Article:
The World Egg Bank Expands in Australia to Help Women and Couples Wanting Children

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The World Egg Bank Hopes to Stop the Five-Year Waiting Gap for Women and Couples Seeking Eggs. TWEB's CEO & Founder Builds International Connections at The 14th World Congress on Human Reproduction in Melbourne, Australia.

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A Miracle Baby

"There is a five-year wait for egg donors in Australia. To say there is a need is an understatement. We are going to meet this need." -Diana Thomas, CEO & Founder-The World Egg Bank

The CEO & Founder of The World Egg Bank, in Phoenix, Arizona meets with top fertility specialists in Australia to expand availability of fresh and frozen donor eggs for infertile women at the 14th World Congress on Human Reproduction in Melbourne, held earlier this month.

The four-day Congress hosted by the International Academy for Human Reproduction and the Fertility Society of Australia (FSA) attracted fertility specialists from around the world to discuss advancements in human reproduction, while considering the technical and ethical aspects of infertility and women’s health.

For three years, The World Egg Bank, the largest commercial fresh and frozen donor egg bank in the world has partnered with the Queensland Fertility Group in Brisbane as its sole provider. “Frozen technology with eggs and embryos has improved vastly in the last five years. The Queensland Fertility Group has an outstanding record in helping women and couples experiencing infertility,” said Diana Thomas, CEO & Founder of The World Egg Bank. “The Brisbane clinic is reporting a 50 percent pregnancy rate in using frozen eggs or embryos,” Thomas added.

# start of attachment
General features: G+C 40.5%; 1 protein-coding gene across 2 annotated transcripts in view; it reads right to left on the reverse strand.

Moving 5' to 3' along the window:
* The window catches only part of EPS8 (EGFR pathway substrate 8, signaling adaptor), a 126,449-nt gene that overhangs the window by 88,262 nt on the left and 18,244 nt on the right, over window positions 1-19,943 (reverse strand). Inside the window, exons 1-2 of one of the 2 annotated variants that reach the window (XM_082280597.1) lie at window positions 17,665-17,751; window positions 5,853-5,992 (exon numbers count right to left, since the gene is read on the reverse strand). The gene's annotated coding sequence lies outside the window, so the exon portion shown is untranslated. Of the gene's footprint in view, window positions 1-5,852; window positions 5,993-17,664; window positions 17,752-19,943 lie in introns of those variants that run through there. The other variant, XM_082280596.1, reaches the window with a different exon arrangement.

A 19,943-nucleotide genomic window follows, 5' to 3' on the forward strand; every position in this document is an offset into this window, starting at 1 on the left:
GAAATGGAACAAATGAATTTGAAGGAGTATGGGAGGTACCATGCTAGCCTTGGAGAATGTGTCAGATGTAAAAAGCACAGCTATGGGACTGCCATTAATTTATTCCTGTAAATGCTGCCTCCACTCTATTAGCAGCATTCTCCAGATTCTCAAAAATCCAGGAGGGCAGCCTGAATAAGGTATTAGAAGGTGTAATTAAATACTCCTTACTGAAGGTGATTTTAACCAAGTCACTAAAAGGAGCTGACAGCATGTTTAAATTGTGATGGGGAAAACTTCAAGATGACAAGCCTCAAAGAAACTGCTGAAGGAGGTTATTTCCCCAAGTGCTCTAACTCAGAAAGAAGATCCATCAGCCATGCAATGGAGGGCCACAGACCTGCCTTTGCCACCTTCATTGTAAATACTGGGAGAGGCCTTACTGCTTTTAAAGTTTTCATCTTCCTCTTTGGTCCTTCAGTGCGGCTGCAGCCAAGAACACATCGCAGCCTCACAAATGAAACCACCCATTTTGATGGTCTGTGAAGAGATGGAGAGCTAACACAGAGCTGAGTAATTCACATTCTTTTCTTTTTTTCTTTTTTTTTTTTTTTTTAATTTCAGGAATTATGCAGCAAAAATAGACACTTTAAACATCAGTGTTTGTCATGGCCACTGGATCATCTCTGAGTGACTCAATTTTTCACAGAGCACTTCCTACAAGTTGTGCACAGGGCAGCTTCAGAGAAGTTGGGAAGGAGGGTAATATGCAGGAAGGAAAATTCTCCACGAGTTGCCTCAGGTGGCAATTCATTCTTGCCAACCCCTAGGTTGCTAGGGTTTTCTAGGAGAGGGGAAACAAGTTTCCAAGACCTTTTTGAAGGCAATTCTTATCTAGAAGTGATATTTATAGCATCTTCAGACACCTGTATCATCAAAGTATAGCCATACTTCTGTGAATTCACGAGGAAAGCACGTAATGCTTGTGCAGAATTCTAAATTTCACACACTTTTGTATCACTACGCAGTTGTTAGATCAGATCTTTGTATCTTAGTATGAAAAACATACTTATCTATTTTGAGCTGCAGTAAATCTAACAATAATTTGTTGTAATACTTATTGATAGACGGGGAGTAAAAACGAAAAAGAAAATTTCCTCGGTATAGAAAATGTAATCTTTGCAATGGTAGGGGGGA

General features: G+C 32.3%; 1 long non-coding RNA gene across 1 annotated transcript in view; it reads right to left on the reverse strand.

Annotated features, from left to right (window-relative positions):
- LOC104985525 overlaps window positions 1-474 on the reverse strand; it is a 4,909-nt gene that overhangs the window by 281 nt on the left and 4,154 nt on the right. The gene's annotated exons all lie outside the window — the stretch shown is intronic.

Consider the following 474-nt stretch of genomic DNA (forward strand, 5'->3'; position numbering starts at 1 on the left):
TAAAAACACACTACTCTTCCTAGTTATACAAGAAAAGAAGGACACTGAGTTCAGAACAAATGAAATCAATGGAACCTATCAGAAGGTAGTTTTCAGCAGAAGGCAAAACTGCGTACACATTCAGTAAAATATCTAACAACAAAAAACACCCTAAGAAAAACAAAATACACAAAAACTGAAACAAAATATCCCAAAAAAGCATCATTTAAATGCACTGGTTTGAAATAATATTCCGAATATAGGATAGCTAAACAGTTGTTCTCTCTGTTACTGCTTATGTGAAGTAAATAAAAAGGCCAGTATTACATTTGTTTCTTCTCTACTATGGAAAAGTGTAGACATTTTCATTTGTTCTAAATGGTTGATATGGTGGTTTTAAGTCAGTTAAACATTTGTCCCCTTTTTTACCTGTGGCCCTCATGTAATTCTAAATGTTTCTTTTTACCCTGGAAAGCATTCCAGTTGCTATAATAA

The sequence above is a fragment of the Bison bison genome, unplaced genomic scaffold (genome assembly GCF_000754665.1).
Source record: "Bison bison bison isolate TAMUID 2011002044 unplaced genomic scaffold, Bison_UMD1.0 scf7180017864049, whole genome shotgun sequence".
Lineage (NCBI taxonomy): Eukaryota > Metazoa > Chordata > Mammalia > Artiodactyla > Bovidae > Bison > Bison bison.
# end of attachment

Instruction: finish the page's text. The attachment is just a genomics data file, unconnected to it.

Studies have shown pregnancy rates using frozen oocytes (eggs) were comparable to those of cryopreserved embryos and even fresh embryos. While specialists have been using frozen sperm for more than three decades, it’s only been in the last five years the techniques for thawing frozen eggs and embryos has become routine. Oocyte cryopreservation is used in women diagnosed with cancer who are undergoing treatment, infertile women, and those who want to preserve their eggs for future pregnancy.

Oocyte cryopreservation technology is advancing. In Melbourne, Thomas continued to strengthen TWEB’s collaboration with Queensland Fertility Group while establishing new relationships and expanding availability of donor eggs into Australia.

“We are helping women in Australia whose only remaining hope to conceive a child is with donor eggs. There is a five-year wait for egg donors so to say there is a need is an understatement. We are going to meet this need,” added Thomas.

In Australia and in Europe women do not get paid for donating their eggs. In the U.S. women are compensated between $3,500 and $5,000 dollars for their eggs.

Thomas is strengthening her connections in Europe and in the US. Earlier this year, Thomas met with experts in human reproduction research at the 27th Annual European Society of Human Reproduction & Embryology Conference in Stockholm, Sweden and the 67th Annual American Society for Reproductive Medicine Conference in Orlando, Florida.

TWEB also ships eggs to the United Kingdom and is finalizing a partnership with a fertility clinic in Ireland.

Once a fertility clinic partners with The World Egg Bank, its scientific director provides a complimentary demonstration of the state-of-the-art thawing technology in each new clinic’s laboratory to enhance the lab technicians existing skills. “This results in achieving the best possible outcomes for their patients,” said Thomas.

Since it’s inception in 1997, The World Egg Bank has operated as a leading donor agency across the US and Canada, and remains one of the longest operating donor agencies in the country today. The World Egg Bank is at the forefront of scientific expertise with the oversight of a Scientific Board comprised of world-renowned fertility pioneers.

For those faced with infertility, The World Egg Bank strives to make building a family a simple reality.

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Marisa Harelson
The World Egg Bank (VM)
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